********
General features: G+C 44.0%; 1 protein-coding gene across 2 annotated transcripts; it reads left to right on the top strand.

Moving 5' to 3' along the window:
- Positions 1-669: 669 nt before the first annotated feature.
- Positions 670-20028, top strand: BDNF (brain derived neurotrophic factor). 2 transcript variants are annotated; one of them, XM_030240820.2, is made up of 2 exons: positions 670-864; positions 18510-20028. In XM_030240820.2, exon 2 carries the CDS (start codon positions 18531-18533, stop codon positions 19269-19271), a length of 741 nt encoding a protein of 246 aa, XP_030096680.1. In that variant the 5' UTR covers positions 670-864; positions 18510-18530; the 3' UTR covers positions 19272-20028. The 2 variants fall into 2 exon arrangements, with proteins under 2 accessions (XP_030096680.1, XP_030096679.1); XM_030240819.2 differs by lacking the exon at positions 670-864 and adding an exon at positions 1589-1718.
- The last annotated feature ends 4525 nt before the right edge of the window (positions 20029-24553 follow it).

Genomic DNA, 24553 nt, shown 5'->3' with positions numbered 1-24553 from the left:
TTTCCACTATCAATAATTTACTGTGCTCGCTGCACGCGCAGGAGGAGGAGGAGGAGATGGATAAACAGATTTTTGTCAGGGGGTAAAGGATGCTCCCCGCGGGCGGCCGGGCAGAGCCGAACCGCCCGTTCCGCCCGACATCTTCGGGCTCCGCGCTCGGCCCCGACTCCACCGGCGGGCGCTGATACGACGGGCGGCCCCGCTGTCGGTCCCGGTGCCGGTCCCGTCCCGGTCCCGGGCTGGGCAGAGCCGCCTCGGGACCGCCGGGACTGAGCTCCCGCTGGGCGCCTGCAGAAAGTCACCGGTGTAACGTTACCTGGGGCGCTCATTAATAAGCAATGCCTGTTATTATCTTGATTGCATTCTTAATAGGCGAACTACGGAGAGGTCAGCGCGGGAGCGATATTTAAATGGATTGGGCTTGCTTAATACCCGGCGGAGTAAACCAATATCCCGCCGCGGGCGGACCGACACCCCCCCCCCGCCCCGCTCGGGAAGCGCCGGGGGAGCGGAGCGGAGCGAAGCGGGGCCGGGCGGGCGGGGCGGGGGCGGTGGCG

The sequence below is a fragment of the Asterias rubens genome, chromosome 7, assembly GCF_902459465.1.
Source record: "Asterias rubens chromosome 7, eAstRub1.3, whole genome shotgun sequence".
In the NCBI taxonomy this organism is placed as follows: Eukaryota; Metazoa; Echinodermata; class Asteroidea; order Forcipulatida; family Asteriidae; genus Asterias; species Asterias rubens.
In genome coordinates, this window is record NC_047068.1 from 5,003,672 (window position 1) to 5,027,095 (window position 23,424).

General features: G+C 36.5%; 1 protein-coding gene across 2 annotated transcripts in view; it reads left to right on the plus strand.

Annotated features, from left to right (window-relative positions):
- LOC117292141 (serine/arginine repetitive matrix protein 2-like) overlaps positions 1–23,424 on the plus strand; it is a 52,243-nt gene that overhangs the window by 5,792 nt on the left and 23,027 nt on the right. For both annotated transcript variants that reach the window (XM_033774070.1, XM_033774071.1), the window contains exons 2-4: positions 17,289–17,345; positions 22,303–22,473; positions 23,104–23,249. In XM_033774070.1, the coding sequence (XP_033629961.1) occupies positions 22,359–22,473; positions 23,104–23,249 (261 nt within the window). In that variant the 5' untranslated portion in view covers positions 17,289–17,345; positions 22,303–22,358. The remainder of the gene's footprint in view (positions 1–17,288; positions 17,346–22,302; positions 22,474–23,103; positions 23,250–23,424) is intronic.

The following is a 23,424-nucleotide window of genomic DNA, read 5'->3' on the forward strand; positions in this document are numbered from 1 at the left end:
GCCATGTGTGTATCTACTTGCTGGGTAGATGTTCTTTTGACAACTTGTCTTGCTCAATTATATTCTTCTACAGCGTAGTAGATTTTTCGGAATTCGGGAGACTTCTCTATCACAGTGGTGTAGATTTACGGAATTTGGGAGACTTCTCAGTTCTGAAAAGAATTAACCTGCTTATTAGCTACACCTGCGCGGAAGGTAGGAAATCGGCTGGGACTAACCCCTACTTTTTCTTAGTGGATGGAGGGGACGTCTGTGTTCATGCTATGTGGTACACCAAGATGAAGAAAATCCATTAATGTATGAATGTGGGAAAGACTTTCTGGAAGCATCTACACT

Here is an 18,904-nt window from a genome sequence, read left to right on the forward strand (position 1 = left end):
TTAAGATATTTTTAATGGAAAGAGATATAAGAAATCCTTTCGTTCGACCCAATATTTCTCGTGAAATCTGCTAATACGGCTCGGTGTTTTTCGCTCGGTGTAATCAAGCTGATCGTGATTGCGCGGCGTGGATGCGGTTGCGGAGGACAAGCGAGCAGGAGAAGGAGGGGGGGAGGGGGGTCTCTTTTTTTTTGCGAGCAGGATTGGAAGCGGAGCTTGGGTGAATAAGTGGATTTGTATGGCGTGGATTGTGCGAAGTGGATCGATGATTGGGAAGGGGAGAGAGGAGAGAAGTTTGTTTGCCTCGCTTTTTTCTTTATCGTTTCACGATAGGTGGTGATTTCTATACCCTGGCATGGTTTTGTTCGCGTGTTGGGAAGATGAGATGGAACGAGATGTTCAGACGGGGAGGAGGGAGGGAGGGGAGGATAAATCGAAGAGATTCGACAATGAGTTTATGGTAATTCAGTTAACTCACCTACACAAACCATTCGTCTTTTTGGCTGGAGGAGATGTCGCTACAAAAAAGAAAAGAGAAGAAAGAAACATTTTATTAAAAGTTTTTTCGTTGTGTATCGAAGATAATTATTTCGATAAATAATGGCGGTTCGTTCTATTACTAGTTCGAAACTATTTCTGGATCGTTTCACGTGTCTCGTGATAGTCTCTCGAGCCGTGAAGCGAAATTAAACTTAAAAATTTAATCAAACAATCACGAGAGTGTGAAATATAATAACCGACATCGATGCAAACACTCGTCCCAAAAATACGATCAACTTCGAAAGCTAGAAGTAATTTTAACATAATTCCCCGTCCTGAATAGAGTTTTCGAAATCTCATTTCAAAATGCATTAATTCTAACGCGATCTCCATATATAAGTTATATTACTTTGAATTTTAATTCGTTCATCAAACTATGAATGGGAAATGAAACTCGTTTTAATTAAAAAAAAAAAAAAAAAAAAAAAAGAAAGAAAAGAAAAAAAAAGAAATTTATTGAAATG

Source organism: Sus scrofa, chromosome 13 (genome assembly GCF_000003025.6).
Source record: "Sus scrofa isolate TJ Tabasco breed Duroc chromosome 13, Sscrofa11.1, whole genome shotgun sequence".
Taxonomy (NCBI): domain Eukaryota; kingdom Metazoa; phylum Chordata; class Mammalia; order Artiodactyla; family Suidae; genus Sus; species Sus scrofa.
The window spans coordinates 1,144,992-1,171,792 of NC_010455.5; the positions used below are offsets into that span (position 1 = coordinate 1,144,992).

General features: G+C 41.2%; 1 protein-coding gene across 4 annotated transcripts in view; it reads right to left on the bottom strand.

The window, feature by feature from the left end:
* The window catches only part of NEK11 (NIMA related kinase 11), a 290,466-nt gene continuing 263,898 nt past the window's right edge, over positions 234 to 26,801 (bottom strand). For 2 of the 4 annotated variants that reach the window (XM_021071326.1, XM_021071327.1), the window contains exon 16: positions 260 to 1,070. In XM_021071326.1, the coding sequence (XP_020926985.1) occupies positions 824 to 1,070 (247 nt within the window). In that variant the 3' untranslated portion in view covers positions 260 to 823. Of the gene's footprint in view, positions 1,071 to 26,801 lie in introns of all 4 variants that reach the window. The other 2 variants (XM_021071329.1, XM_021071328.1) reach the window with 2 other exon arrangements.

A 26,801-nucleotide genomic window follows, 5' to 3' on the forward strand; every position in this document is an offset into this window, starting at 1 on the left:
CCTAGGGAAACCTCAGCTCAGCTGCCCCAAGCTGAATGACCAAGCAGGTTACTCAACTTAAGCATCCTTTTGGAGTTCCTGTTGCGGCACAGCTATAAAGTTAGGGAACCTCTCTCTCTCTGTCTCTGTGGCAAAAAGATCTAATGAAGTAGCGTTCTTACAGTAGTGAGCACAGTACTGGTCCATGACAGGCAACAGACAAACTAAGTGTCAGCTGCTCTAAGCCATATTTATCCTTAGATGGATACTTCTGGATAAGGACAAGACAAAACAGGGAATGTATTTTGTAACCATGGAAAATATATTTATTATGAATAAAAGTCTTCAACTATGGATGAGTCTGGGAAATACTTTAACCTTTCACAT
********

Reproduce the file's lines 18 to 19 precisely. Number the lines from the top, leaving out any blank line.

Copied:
TTAAGATATTTTTAATGGAAAGAGATATAAGAAATCCTTTCGTTCGACCCAATATTTCTCGTGAAATCTGCTAATACGGCTCGGTGTTTTTCGCTCGGTGTAATCAAGCTGATCGTGATTGCGCGGCGTGGATGCGGTTGCGGAGGACAAGCGAGCAGGAGAAGGAGGGGGGGAGGGGGGTCTCTTTTTTTTTGCGAGCAGGATTGGAAGCGGAGCTTGGGTGAATAAGTGGATTTGTATGGCGTGGATTGTGCGAAGTGGATCGATGATTGGGAAGGGGAGAGAGGAGAGAAGTTTGTTTGCCTCGCTTTTTTCTTTATCGTTTCACGATAGGTGGTGATTTCTATACCCTGGCATGGTTTTGTTCGCGTGTTGGGAAGATGAGATGGAACGAGATGTTCAGACGGGGAGGAGGGAGGGAGGGGAGGATAAATCGAAGAGATTCGACAATGAGTTTATGGTAATTCAGTTAACTCACCTACACAAACCATTCGTCTTTTTGGCTGGAGGAGATGTCGCTACAAAAAAGAAAAGAGAAGAAAGAAACATTTTATTAAAAGTTTTTTCGTTGTGTATCGAAGATAATTATTTCGATAAATAATGGCGGTTCGTTCTATTACTAGTTCGAAACTATTTCTGGATCGTTTCACGTGTCTCGTGATAGTCTCTCGAGCCGTGAAGCGAAATTAAACTTAAAAATTTAATCAAACAATCACGAGAGTGTGAAATATAATAACCGACATCGATGCAAACACTCGTCCCAAAAATACGATCAACTTCGAAAGCTAGAAGTAATTTTAACATAATTCCCCGTCCTGAATAGAGTTTTCGAAATCTCATTTCAAAATGCATTAATTCTAACGCGATCTCCATATATAAGTTATATTACTTTGAATTTTAATTCGTTCATCAAACTATGAATGGGAAATGAAACTCGTTTTAATTAAAAAAAAAAAAAAAAAAAAAAAAGAAAGAAAAGAAAAAAAAAGAAATTTATTGAAATG

Source organism: Sus scrofa, chromosome 13 (genome assembly GCF_000003025.6).